Vendee Globe – They’re on Their Way

by Rob Sharp
(This report is brought to you by Abromowitz Sharp & Associates – Yacht Brokers –

The Vendee Globe kicked off yesterday with a delayed start due to fog and the resultant poor visibility – not a good way to start any race, so the wait was welcomed by all 33 competitors. At the start however, Frenchman, Louis Burton was slightly impatient and expensively pipped the fleet on the line to now look forward to a 5 hour peel off before the boat reaches latitude of Lisbon – he does this by passing the same latitude twice 5 hours apart.

This year sees a record 33 entrants with 9 nationalities represented, and 6 women lining up against the 27 men.

What has been and maybe still is seen as the “French Open”, this pinnacle of shorthanded sailboat racing has had only French winners since the 1989/90 inaugural event, with British 5 time entrant, Alex Thomson, securing a 2nd last time round and a 3rd the time before that. 18 of the 33 are newcomers to the Vendee but as newcomers their respective résumés are hugely impressive.

The first Vendee saw victorious Frenchman Titouan Lamazou spend 109 days at sea and some 27 years later, the highly talented Frenchman, Armel Le Cléac’h shaved 35 days off that time and spent 74 days fighting off Alex Thomson who was pipped to the post by 16 hours. The record this time will for sure be broken, or rather shattered, and I am saying a sub 70 day affair. Who will keep it together with the foils extended subject to collisions with UFO’s and of course the physical fatigue this time round playing a major part as the foilers fly and skim across the oceans and with the boisterous movement of the boats between “take-off” and “landing” the skippers will be hanging on as their charges hurtle round the planet at speeds yet to be seen on the Vendee.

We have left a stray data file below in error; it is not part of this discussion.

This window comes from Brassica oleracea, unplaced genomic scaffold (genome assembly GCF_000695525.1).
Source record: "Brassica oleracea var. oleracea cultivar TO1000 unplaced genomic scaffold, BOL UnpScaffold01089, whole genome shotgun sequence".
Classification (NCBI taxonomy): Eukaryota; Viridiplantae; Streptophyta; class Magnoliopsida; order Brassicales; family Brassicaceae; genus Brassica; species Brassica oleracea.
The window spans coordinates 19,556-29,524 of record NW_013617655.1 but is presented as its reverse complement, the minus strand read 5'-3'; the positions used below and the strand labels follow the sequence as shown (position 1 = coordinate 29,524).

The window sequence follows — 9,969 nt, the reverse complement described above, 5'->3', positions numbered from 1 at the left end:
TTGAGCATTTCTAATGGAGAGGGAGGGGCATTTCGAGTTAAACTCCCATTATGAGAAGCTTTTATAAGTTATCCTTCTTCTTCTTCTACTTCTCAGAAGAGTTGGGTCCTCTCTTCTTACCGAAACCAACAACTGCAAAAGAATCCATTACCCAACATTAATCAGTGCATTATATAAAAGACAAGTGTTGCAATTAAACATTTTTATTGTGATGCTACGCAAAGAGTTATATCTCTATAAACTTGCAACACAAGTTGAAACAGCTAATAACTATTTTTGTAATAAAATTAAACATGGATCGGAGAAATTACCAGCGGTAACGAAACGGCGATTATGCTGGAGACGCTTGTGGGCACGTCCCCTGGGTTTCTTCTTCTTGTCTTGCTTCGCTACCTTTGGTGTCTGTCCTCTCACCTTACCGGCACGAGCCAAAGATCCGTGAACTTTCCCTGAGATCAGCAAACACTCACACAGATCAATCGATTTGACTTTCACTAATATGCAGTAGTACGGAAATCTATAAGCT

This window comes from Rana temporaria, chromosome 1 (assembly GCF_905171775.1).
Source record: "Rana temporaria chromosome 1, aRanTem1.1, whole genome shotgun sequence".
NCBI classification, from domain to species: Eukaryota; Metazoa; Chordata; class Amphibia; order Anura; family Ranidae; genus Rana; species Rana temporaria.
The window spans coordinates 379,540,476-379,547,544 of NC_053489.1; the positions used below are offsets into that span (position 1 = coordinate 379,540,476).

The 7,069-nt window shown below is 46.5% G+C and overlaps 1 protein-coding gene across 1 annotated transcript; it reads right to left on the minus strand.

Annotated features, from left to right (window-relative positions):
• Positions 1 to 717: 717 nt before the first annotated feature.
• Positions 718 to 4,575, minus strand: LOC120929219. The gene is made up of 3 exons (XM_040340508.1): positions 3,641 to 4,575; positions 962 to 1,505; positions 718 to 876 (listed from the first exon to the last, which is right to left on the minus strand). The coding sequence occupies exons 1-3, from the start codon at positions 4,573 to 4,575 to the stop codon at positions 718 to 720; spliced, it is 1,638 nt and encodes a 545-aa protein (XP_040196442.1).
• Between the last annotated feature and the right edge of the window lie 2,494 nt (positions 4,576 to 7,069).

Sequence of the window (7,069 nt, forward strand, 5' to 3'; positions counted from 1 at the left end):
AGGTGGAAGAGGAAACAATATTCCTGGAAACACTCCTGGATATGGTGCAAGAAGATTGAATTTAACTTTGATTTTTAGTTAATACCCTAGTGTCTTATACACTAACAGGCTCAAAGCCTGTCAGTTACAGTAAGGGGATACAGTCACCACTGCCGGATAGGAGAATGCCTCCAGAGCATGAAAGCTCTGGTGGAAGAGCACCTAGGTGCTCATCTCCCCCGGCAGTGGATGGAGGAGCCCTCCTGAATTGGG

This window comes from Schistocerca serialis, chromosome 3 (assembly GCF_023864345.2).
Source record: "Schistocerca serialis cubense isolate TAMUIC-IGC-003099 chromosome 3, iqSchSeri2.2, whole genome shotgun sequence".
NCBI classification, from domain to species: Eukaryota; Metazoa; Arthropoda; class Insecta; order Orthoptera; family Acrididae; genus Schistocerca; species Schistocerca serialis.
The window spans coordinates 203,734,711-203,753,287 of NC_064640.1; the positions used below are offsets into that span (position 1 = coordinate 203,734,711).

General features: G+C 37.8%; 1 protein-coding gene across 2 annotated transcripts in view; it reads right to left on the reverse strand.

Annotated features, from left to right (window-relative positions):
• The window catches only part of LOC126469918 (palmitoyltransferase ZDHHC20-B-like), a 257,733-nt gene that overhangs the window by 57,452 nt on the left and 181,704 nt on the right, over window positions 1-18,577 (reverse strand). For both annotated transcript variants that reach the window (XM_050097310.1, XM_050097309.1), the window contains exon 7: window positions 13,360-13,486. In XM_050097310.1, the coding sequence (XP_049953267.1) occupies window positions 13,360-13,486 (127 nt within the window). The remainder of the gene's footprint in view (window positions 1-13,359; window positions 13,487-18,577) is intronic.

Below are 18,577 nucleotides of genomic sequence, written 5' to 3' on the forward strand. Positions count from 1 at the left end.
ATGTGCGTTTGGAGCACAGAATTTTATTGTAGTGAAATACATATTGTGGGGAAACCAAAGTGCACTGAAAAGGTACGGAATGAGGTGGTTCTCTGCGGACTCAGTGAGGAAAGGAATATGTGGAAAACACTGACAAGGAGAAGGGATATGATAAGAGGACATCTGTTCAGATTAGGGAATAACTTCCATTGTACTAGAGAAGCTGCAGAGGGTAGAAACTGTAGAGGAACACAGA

My fun fact of the day: The tech advancement of the boats has resulted in this huge reduction in the time lapping the planet. The sailors, one can argue are better equipped in terms of what weather info is readily available (but that’s still tech to me) – when one looks at the Boston Marathon for example – in 1975 Bill Rodgers won in a time of 2hrs, 9 minutes and 55 seconds. 44 years later, Kenyan distance runner, Lawrence Cherono shaved just 2 minutes off that time.

The embracement and adoption of the technical advancements available to us is key to development and the sport of sailing is very much benefiting from this. Of course the purists amongst us do not like what is happening and would rather see the boats stay on the water and not levitate above it for extended periods of time.

Me? I’m in for the flight, stay tuned – this is going to be epic!!

The bulk of the fleet have put in their first tack after some 160 miles on Port.

(This report is brought to you by Abromowitz Sharp & Associates – Yacht Brokers –